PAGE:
10. 2131

    I have a Roku Streaming Stick, but I would like upgrade to a UHD-compatible Roku, so after this hands-on, I am wondering if finding a Roku 4 is the best option? I don't need anything the Ultra provides, and really, just need 4K compatibility, no HDR, optical-out, or even USB. The 4 has the remove finder, which I always need, so it does sound appealing to hunt down a Roku 4 (hopefully) for cheaper than the Premier.

  11. 5240

    For streaming Rifftrax, I used to download the episodes to my PC and then use "Cast to device" to play them to my Xbox One. Now that I have an Apple TV, it's much easier to use my iPad to stream the episode to the Apple TV -- no downloading in advance necessary. I believe Roku supports "Cast to device" as well. Plugging in a USB stick seems like a pre-Media-Center solution. 

  12. 4800

    I use the new Apple TV.  What I like about it is there is only one of them.  The only difference between the two is how much storage there is for the apps.  They both have the same features.  I think that makes it easier to sell to people.  Do you really think normal people want to make the choice of which Roku to get.  Sure the enthousiests get the difference, but regular people won't.

    • 2354

      In reply to lvthunder:

      One of the new dreadful ones with the unusable remote?

      I have 2 older ones and they're great, but that new one is just toxic.

    • 1292

      In reply to lvthunder:

      Regular people are also price conscious. They default to the cheapest option. New Apple TV kind of prices themselves out. They are priced more to compete with the gaming consoles IMHO.

  13. 5534

    What would really be nice about modern device remote controls, those with direct-access buttons for video streaming services, is if we could program them for the services we actually use, and maybe provide stick on labels to put on the buttons once we program them. It may be petty, but it really bugs me that someone else randomly selects which of the numerous available streaming services I should have 1-button access to with my remote. Programmable universal remotes have been available for at least two or three decades, so you wouldn't think this would be that difficult to enable programming these buttons. Maybe they could build in a USB interface so the IP addresses of the desired services could be set from a computer. 

  14. 1292

    What does this mean? "And the Ultra adds support for Dolby Digital Plus decode" My Roku 3 does DD+ decode from Netflix at 1080p currently. Paul you must not have a 5.1 audio system hooked up to that beautiful 4k UHD TV. If you did, DD+ support would matter.  That is too bad, good sound is worth half the picture IMHO!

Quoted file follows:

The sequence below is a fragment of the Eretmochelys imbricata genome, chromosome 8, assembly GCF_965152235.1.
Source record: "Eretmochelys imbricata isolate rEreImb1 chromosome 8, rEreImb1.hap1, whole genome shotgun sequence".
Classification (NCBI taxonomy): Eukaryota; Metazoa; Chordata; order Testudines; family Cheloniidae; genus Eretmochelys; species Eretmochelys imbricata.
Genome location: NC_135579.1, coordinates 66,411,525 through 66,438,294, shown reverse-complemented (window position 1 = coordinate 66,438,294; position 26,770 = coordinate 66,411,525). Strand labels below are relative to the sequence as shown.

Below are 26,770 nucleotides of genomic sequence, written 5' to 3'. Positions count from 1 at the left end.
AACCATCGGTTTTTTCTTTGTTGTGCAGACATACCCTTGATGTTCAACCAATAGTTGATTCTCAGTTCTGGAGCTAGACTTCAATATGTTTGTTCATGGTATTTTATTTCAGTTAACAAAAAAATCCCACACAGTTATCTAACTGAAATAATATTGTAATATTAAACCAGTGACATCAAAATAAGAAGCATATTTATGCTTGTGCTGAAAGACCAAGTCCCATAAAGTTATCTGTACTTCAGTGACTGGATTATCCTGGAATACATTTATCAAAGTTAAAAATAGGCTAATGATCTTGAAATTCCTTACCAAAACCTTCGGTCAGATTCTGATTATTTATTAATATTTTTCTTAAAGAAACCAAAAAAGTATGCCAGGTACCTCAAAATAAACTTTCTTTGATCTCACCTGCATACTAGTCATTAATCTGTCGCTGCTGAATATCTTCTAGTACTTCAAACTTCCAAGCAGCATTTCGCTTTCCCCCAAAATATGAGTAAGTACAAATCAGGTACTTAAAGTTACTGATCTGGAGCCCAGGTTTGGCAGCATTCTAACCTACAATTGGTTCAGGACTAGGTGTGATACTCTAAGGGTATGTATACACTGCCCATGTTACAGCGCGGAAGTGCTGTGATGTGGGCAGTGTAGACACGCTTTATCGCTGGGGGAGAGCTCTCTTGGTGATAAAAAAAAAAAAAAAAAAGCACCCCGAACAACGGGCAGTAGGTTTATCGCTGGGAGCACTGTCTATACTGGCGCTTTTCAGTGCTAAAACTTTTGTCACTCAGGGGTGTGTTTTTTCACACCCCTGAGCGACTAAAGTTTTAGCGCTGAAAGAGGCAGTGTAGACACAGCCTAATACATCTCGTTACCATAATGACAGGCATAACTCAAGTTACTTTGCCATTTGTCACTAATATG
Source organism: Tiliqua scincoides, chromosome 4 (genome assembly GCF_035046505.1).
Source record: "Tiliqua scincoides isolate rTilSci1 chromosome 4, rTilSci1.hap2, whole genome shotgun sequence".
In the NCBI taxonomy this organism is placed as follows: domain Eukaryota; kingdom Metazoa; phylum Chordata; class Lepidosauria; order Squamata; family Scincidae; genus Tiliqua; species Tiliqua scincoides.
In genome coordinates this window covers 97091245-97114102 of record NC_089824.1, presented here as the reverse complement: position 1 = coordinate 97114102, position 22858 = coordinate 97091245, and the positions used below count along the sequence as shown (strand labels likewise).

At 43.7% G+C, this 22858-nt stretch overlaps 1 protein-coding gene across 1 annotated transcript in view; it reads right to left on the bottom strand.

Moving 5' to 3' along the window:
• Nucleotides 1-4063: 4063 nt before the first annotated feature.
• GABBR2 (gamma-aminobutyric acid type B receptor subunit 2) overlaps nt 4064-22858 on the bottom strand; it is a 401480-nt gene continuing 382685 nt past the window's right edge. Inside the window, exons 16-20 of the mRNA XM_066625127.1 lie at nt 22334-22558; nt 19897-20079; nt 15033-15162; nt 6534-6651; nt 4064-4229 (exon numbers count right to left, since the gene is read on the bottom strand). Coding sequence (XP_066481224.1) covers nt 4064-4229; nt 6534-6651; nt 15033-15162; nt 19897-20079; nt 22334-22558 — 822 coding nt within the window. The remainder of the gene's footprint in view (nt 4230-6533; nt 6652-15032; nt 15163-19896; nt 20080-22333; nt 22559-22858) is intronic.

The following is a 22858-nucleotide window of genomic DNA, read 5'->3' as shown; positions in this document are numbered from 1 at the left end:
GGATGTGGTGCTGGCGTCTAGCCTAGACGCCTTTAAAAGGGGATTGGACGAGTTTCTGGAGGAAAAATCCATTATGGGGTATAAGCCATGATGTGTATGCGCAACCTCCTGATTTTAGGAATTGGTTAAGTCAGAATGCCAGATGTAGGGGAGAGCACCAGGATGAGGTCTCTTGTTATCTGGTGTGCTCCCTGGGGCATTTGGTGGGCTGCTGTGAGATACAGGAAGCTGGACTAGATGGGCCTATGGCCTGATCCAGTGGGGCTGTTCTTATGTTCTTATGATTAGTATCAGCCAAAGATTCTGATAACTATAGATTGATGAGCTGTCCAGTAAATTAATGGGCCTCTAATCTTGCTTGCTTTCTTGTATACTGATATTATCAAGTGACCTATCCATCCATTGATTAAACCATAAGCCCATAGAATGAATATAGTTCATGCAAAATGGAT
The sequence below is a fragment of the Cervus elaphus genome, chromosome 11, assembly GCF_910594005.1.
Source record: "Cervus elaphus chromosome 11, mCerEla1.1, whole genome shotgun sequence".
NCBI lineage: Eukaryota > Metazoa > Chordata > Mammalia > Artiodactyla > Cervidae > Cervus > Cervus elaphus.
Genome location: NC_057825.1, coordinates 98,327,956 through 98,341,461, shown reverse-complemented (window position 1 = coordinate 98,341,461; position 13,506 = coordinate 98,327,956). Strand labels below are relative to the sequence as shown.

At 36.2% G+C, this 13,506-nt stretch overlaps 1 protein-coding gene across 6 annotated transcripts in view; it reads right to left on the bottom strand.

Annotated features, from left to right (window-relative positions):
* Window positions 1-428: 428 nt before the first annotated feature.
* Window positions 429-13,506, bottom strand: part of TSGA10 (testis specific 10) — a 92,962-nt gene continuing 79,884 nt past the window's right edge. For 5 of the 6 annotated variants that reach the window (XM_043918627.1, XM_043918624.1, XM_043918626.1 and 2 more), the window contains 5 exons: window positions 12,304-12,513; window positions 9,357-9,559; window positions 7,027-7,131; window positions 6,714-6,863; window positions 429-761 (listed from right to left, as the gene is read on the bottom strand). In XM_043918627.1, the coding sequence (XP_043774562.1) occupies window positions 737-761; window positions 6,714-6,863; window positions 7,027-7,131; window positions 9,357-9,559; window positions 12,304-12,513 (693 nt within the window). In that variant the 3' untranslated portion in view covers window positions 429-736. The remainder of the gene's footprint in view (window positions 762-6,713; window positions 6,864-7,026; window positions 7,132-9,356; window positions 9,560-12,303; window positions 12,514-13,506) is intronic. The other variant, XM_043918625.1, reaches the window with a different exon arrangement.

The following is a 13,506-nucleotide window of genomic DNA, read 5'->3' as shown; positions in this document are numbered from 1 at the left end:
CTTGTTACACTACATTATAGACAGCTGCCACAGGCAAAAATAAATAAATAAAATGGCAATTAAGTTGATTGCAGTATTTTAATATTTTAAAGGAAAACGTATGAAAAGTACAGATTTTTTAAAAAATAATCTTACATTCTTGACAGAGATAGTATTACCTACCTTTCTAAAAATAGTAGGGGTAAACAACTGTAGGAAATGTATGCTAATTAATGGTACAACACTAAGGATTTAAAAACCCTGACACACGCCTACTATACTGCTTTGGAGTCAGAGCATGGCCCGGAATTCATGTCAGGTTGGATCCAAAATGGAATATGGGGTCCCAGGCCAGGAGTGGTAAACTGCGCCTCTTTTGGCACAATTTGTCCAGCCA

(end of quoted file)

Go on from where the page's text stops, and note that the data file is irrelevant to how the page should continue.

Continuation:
• 1292

      In reply to FreeJAC:


      Oh I get. The Ultra is capable of decoding the DD+ internally in the device the P+ passes it to the recevier to decode.

      • 430

        In reply to FreeJAC:

        Maybe I'm missing something, but I don't get the point of being able to decode DD+ internally if you don't have analog 7.1 outs to be able to split the signal.  In the past, on DVDs, then Blurays, etc., the high end ones had onboard decoding and analog outs so you could output something like a DD or DTS signal to an older pro logic receiver and still get 5.1 surround.  

        Is the point here that it can decode and downmix into a stereo signal for something like a TV to interpret?  If yes, than I still don't get the advantage.  Streaming services that offer DD+ streams undoubtedly offer a stereo stream as well for compatibility reasons.  How would a DD+ signal downmixed on the fly be superior to a native stereo signal?  What am I missing?

  15. 5501

    Still getting along nicely with a Roku 3 and my 1080p Insignia TV.  The new lineup looks nice though.

  16. 164

    Roku sent me an email to get the Ultra at $50 off die to being a previous Roku user. I had the Roku 4, so it was a no-brainer which version to get, the Ultra. Nice device, but overall still not a fan of the UI for both the OS and most of the apps.

  17. 1272

    Thanks for the detailed write-up, Paul.  We decided on the Ultra model for the 4K+UHD+USB port.  We're a streaming-only family, with a mix of HBO Now/Netflix/Hulu/Xbox Video/Amazon/Plex.  Until now we were using the Xbox One for everything, but that meant if someone wanted to play a game, they felt like they were monopolizing the screen.  I wanted a second Xbox One just for game streaming, but it was easier to convince my husband to let me get the Roku.  Looking forward to the power savings as well.